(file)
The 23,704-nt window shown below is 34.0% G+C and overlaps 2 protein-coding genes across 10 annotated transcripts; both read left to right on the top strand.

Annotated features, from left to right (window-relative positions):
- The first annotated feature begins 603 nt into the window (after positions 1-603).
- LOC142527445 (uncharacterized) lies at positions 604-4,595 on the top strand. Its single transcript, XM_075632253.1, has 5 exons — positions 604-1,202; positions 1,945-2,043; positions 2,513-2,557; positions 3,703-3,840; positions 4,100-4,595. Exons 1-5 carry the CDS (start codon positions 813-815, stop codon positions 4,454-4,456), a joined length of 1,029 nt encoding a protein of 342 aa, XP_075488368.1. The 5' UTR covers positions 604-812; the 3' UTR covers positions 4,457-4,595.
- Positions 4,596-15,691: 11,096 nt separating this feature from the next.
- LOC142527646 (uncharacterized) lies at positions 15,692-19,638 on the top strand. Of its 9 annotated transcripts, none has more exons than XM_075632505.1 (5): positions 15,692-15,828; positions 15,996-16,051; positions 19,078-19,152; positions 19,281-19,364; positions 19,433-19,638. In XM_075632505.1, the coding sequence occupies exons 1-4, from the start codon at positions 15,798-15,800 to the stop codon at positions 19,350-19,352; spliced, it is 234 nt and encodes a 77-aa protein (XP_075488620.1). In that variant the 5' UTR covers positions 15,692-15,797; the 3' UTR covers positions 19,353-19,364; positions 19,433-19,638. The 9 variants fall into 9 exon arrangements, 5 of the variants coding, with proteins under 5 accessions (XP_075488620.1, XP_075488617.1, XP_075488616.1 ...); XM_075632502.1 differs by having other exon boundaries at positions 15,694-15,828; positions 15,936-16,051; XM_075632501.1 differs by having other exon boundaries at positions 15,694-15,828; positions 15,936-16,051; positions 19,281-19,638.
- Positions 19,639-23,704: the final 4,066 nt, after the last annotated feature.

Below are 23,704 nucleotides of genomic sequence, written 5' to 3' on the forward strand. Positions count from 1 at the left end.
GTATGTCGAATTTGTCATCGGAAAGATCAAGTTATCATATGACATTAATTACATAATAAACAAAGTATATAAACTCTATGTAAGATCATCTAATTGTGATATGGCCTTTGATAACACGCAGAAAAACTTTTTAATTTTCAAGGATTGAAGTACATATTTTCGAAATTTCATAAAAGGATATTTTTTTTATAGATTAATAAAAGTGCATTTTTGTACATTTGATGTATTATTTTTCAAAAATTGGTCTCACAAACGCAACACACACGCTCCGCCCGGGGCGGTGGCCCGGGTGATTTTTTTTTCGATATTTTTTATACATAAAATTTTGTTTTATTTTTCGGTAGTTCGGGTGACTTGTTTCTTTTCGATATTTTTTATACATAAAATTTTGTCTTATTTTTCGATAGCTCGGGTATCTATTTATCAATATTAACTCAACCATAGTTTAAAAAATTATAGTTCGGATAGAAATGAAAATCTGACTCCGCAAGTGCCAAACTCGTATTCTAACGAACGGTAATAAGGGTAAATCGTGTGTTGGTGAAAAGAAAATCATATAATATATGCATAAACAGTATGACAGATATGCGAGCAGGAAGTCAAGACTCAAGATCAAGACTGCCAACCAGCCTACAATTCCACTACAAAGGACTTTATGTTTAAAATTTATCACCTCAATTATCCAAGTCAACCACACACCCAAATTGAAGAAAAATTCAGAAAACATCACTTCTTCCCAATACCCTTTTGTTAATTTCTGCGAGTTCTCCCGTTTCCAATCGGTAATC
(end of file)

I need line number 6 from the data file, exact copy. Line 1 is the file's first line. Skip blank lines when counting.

- LOC142527646 (uncharacterized) lies at positions 15,692-19,638 on the top strand. Of its 9 annotated transcripts, none has more exons than XM_075632505.1 (5): positions 15,692-15,828; positions 15,996-16,051; positions 19,078-19,152; positions 19,281-19,364; positions 19,433-19,638. In XM_075632505.1, the coding sequence occupies exons 1-4, from the start codon at positions 15,798-15,800 to the stop codon at positions 19,350-19,352; spliced, it is 234 nt and encodes a 77-aa protein (XP_075488620.1). In that variant the 5' UTR covers positions 15,692-15,797; the 3' UTR covers positions 19,353-19,364; positions 19,433-19,638. The 9 variants fall into 9 exon arrangements, 5 of the variants coding, with proteins under 5 accessions (XP_075488620.1, XP_075488617.1, XP_075488616.1 ...); XM_075632502.1 differs by having other exon boundaries at positions 15,694-15,828; positions 15,936-16,051; XM_075632501.1 differs by having other exon boundaries at positions 15,694-15,828; positions 15,936-16,051; positions 19,281-19,638.